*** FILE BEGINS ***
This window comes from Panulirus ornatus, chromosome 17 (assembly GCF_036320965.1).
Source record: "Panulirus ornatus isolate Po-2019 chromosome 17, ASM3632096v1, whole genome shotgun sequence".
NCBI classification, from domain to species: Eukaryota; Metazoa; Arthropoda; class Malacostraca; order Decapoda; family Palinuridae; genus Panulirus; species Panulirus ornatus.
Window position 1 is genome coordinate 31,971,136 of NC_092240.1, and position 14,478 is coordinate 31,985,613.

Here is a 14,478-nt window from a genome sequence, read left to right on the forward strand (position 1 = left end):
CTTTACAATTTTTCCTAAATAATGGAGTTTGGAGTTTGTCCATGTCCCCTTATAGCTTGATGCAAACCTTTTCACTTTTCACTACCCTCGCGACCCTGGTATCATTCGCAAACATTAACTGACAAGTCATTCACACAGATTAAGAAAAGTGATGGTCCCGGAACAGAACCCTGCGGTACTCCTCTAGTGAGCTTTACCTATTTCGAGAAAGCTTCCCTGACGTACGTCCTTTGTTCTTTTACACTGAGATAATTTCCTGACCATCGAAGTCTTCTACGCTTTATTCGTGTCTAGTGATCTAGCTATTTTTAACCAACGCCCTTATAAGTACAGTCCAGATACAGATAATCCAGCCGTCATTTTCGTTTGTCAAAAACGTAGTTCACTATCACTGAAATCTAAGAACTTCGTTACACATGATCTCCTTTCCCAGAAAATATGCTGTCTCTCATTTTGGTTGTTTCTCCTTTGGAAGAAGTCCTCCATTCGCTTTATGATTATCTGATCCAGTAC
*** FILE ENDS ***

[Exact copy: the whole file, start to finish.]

This window comes from Panulirus ornatus, chromosome 17 (assembly GCF_036320965.1).
Source record: "Panulirus ornatus isolate Po-2019 chromosome 17, ASM3632096v1, whole genome shotgun sequence".
NCBI classification, from domain to species: Eukaryota; Metazoa; Arthropoda; class Malacostraca; order Decapoda; family Palinuridae; genus Panulirus; species Panulirus ornatus.
Window position 1 is genome coordinate 31,971,136 of NC_092240.1, and position 14,478 is coordinate 31,985,613.

Here is a 14,478-nt window from a genome sequence, read left to right on the forward strand (position 1 = left end):
CTTTACAATTTTTCCTAAATAATGGAGTTTGGAGTTTGTCCATGTCCCCTTATAGCTTGATGCAAACCTTTTCACTTTTCACTACCCTCGCGACCCTGGTATCATTCGCAAACATTAACTGACAAGTCATTCACACAGATTAAGAAAAGTGATGGTCCCGGAACAGAACCCTGCGGTACTCCTCTAGTGAGCTTTACCTATTTCGAGAAAGCTTCCCTGACGTACGTCCTTTGTTCTTTTACACTGAGATAATTTCCTGACCATCGAAGTCTTCTACGCTTTATTCGTGTCTAGTGATCTAGCTATTTTTAACCAACGCCCTTATAAGTACAGTCCAGATACAGATAATCCAGCCGTCATTTTCGTTTGTCAAAAACGTAGTTCACTATCACTGAAATCTAAGAACTTCGTTACACATGATCTCCTTTCCCAGAAAATATGCTGTCTCTCATTTTGGTTGTTTCTCCTTTGGAAGAAGTCCTCCATTCGCTTTATGATTATCTGATCCAGTAC